Thursday, October 25, 2007

NHLPA announces Paul Kelly as their new director

Wednesday didn’t exactly bring any breaking news from the NHL Players Association, the announcement and introduction of Paul Kelly as their new director, merely a formality after word was out last week that after a lengthy search, the NHLPA had found their man.

Kelly a Boston lawyer, takes over a union which has been at war with itself for a number of months that after the forced removal of Ted Saskin from the job, after reported irregular activities over e mails led many to believe that the association was heading in the wrong direction.

In Kelly’s first address to the media, he preached a process of consultation, looking to visit each and every team over the next month or so in order to introduce himself to the over 700 members, learning their issues and urging the rank and rile to become more involved in their association.

A daunting task, for a union that has been plagued by apathy and is at times not the most cohesive group of participants. The Teamsters these guys will never be confused with.

Kelly’s arrival will however signal a change in the relationship between the players and the league, a relationship which by all indications has benefited the league’s interests over the last few years.

As for relations with Gary Bettman, Kelly wants to meet and have a chat, respectful and proactive to better further the game and of course the position of his new constituents, the members of the association. However, respectful most likely won’t translate into chummy, a term which seemed to dog Saskin as his days dwindled as head of the union.

Kelly, said he understands that hockey is a business, a joint venture if you will, but he also knows when the time comes to draw the line and to work tirelessly on behalf of the players.

However, there was no talk today of strikes, lockouts, contracts or hard feelings with management or fellow union members, instead a forward thinking vision of where he would like to take the association and how he sees himself fitting into their affairs.

Kelly has a pretty impressive resume and is best known in hockey circles for taking part in the prosecution of Alan Eagleson, the original director of the NHLPA who like Saskin found himself ousted after a number of players began to question his efforts on their behalf. Eagleson, found himself in a court room, thanks in a good deal by the efforts of Kelly to unearth the evidence that was presented in court and led to his conviction on fraud charges.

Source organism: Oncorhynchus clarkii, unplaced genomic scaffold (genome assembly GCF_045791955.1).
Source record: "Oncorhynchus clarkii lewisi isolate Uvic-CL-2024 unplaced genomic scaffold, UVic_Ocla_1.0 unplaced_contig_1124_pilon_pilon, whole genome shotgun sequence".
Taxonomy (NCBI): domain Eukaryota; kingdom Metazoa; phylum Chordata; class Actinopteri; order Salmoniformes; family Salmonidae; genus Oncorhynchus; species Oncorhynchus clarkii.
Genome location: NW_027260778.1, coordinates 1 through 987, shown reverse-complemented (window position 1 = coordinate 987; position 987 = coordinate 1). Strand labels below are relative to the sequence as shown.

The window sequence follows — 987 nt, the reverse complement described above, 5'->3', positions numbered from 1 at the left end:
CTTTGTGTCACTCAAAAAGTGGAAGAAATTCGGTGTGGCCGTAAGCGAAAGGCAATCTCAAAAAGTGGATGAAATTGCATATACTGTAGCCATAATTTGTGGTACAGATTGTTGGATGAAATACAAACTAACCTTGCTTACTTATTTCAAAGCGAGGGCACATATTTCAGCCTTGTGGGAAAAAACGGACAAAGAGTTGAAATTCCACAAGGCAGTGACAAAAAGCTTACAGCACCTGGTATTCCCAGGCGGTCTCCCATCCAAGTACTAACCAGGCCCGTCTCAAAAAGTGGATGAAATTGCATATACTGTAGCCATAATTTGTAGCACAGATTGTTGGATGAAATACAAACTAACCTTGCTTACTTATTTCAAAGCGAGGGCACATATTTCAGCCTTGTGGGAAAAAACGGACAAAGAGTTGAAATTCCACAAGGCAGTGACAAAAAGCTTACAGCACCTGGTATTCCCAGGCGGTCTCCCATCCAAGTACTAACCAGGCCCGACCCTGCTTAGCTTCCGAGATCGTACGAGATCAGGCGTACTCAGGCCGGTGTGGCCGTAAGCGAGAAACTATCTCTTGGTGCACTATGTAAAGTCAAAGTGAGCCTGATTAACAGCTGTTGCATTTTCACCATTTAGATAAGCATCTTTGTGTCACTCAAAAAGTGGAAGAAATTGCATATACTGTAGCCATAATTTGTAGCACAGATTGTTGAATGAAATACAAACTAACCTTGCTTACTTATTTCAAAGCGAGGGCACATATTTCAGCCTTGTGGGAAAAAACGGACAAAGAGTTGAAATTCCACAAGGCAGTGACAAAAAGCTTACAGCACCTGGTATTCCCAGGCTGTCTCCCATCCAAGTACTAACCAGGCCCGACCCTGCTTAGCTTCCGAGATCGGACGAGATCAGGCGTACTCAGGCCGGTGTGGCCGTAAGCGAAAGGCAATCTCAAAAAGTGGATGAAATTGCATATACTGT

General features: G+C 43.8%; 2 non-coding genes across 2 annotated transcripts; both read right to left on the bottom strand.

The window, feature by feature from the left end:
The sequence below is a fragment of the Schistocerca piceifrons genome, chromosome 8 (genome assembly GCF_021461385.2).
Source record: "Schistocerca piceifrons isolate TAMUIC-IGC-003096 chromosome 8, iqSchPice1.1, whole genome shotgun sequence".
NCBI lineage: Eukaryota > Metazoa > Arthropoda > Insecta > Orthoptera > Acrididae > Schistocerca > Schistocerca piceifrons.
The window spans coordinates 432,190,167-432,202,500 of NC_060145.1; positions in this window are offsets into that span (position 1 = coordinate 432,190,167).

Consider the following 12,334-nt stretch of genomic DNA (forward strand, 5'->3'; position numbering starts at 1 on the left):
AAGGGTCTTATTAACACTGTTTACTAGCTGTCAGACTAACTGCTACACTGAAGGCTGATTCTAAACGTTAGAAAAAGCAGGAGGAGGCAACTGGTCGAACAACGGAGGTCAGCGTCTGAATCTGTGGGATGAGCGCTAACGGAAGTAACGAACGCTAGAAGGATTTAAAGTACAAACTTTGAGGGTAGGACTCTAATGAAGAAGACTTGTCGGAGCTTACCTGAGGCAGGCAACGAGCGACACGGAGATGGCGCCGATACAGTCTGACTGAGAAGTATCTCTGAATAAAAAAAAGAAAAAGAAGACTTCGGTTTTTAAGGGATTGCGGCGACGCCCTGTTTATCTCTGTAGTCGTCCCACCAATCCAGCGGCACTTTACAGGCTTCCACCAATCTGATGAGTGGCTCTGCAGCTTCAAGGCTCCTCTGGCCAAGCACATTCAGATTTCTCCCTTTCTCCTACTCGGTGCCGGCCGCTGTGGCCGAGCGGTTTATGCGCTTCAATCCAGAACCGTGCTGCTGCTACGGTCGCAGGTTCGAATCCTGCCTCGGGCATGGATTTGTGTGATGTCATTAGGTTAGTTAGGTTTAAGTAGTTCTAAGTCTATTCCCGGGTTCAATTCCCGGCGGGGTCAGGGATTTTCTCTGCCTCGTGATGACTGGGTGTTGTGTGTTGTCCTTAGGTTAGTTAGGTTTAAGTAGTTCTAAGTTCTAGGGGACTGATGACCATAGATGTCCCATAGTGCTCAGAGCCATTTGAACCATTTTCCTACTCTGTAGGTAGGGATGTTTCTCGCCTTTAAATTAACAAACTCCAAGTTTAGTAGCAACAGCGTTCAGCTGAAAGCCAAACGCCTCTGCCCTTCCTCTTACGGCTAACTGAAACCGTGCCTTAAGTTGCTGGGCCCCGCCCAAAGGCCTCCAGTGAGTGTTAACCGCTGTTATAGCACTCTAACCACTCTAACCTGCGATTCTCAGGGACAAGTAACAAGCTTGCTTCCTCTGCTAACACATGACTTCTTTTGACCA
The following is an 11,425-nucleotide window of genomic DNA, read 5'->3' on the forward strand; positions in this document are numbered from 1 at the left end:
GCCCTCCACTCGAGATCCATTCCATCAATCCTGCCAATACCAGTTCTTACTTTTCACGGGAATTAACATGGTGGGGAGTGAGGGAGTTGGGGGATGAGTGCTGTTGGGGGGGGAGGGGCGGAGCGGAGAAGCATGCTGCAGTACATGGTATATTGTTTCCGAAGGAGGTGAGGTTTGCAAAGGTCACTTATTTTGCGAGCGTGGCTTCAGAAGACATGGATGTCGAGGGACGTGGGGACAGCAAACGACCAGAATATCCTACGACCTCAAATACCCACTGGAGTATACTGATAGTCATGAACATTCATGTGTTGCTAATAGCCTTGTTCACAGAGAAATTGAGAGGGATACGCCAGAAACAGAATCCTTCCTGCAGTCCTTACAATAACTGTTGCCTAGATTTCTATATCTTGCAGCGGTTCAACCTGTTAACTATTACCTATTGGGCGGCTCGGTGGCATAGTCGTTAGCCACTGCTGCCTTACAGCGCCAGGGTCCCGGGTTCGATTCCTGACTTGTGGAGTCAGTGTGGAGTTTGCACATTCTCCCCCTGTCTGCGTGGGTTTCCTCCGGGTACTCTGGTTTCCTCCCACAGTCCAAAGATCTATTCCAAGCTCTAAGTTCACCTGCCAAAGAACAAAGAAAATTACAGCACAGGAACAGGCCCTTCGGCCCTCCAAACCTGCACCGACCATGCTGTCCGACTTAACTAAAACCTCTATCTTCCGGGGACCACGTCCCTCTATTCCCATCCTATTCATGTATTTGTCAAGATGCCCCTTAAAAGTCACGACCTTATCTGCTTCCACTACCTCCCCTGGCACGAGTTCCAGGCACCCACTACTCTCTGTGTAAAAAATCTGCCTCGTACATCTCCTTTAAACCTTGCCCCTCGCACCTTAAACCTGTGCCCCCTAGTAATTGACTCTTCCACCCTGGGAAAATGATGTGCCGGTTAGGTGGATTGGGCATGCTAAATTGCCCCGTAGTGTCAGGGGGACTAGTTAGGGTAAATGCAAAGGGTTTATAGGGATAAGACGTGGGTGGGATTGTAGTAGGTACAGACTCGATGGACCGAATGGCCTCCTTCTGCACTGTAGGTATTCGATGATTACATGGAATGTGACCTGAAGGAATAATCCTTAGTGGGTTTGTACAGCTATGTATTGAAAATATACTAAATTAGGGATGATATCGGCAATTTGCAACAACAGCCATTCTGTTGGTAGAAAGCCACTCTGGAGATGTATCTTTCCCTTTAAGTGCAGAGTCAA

During that trial, a large number of former players watched on with interest, finally secure in the knowledge that a long time wrong had been righted. So it’s not surprising that one of the first projects that Kelly wishes to tackle is a better relationship with and improved assistance for former players, many of whom are suffering financial and health problems.

For far too long, NHL players once they leave the game for the most part disappeared into a black hole, unless they were the highest of profile players they were for the most part forgotten by the league, their old teams and many of their fellow players.

Over the years there have been countless stories of ancient warriors, left destitute and in failing health with no one to turn to. Kelly would like to change that, providing his office as a conduit for them and to help provide some relief for those human issues.

If he can follow through on that initiative, as well as provide an open and transparent handling of the current player’s affairs, then his 10 million dollar, five year salary will seem like one of the best insurance policies that the players could ever have invested in.

The union’s credibility is still tarnished, many of the players still apathetic, but slowly it seems that they are turning their affairs around. Wednesday most likely was treated as a very positive day for the players association, the end of a dark period of their times and perhaps the rebirth of a more effective advocate for their interests.
What will be interesting to watch will be the reaction and subsequent relationship that the NHL office has from today's confirmation.

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